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Kurdish forces call up civilians to 'defend frontlines' against feared Turkish assault

The US has long ensured some protection for the Kurds from Turkish forces [Getty]

Date of publication: 9 October, 2019

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The Syrian Kurdish leadership has urged all civilians to 'head to the border with Turkey... to resist during this delicate historical moment', as the offensive risks turning into a bloodbath.
Kurdish authorities in northeastern Syria have called on civilians to take to the frontlines to defend the enclave against a looming Turkish assault, which some reports saying the offensive has already begun.

"We announce three days of general mobilisation in northern and eastern Syria," said the Kurdish statement, urging all civilians to "head to the border with Turkey... to resist during this delicate historical moment".

It also called on Kurds in Syria and abroad to protest against Ankara's planned offensive, which many fear will turn into a bloodbath for both Kurdish fighters and civilians.

The announcement comes a day after reports Kurdish civilians in northeast Syria are heading to the border with Turkey to stage open-ended sit-ins, which some activists described as "human shields" against the feared assault.

Kurdish news organisations tweeted videos purporting to show hundreds of civilians marching towards the border to protest the invasion, however The New Arab could not verify the footage. 

Turkey said on Tuesday it would "shortly" begin an offensive into northern Syria, as it sent more armoured vehicles to the border.

The Turkish intervention will be launched over several months, taking three stages, sources exclusively revealed to The New Arab on Tuesday.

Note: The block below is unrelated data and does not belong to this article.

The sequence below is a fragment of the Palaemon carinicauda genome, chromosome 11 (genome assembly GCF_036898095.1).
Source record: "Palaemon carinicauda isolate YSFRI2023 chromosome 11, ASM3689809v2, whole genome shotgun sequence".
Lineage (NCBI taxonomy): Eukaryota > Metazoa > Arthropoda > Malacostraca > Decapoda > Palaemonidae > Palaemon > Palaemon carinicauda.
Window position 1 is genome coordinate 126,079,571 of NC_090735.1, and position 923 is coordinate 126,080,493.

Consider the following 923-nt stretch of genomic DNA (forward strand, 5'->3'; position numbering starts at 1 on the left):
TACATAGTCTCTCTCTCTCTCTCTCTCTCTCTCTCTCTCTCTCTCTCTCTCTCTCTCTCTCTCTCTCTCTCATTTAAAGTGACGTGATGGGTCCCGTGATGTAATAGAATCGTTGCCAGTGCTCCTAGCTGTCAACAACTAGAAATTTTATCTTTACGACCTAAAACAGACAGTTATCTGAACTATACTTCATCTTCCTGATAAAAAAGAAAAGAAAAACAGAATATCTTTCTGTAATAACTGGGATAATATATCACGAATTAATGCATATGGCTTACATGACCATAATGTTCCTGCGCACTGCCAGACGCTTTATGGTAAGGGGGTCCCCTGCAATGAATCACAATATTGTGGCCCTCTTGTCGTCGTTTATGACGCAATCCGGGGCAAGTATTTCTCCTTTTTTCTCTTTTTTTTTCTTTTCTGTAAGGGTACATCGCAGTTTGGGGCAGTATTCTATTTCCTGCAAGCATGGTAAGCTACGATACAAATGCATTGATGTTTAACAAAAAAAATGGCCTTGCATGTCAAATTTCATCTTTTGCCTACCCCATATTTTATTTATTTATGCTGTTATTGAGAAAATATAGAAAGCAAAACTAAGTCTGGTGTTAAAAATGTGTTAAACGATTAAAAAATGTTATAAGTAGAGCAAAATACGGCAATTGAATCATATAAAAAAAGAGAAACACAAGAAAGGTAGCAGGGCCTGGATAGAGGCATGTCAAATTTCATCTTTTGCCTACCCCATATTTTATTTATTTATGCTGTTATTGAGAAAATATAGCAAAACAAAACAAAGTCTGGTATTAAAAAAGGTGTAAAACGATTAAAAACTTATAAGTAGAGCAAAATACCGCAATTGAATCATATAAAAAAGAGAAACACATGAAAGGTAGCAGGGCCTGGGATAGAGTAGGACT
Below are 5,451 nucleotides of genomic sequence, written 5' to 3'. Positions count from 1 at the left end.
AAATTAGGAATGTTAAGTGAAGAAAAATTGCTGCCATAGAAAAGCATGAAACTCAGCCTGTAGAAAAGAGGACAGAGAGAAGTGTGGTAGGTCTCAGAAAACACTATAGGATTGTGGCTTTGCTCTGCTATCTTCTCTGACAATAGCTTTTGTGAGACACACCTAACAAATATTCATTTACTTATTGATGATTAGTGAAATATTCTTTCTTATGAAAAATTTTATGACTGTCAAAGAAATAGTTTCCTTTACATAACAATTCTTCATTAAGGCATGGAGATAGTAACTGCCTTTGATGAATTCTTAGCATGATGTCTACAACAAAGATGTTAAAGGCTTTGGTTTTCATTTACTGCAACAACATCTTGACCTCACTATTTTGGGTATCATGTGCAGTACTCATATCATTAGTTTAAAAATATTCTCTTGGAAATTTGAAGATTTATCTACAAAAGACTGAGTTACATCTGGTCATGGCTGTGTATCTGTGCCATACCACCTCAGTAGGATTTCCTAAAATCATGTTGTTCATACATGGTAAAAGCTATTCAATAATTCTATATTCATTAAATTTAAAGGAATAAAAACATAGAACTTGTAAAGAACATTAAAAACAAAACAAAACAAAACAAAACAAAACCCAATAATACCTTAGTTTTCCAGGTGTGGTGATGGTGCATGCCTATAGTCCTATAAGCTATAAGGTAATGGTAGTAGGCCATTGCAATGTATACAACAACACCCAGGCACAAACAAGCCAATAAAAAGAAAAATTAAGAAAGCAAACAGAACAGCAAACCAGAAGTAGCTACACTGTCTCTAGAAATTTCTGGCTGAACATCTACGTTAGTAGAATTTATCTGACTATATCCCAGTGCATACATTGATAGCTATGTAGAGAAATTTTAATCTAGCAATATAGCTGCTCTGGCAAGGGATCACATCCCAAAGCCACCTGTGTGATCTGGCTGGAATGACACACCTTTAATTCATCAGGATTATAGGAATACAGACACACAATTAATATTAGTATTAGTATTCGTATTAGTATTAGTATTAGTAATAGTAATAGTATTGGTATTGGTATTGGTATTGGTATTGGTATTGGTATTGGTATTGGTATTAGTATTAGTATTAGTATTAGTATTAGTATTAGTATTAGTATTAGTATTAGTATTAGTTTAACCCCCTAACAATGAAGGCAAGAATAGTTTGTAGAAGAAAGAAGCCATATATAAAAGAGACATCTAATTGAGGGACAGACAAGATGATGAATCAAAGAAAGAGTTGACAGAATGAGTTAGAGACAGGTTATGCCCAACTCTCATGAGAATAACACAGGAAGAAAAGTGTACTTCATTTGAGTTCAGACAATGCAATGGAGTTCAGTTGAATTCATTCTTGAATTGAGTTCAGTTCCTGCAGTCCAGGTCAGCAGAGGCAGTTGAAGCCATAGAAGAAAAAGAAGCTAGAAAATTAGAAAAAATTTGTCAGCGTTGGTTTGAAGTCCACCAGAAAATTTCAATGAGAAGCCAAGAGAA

Turkey’s long-anticipated assault aims to bring scores of Kurdish and Arab towns and villages in northeastern Syria under direct Turkish control.

Turkey's communications director, Fahrettin Altun, wrote in The Washington Post that Kurdish forces can either "defect" or Turkey will "have no choice but to stop them from disrupting our counter-Islamic State efforts".

US President Donald Trump has blown hot and cold since a surprise announcement on Sunday that Washington was pulling back 50 to 100 "special operators" from Syria's border with Turkey.

In a bizarre Twitter tirade on Monday, Trump threatened to "obliterate" Turkey's economy if it went too far, despite having earlier seemed to have given a green light to the Turkish invasion.

He also insisted the United States had not abandoned its Kurdish allies by pulling forces out of the area.

On Wednesday, the Kurdish administration said it would hold its US ally and the whole international community responsible for any "humanitarian catastrophe" that unfolds in the territory under its control. 

Kurdish forces took heavy losses in the US-backed campaign against the Islamic State group in Syria which they spearheaded.

In March, they declared the territorial defeat of IS after overrunning the militants' last stronghold in the village of Baghouz in eastern Syria.

Ankara strongly opposed Washington's support for Kurdish forces in Syria citing their links to the outlawed Kurdistan Workers' Party (PKK) which has fought a deadly insurgency against the Turkish state since 1984.

Turkey has already carried out two cross-border offensives into Syria, including one in 2018 that saw it and allied Syria rebels overrun the majority-Kurdish Afrin enclave in the northwest.

Agencies contributed to this report.

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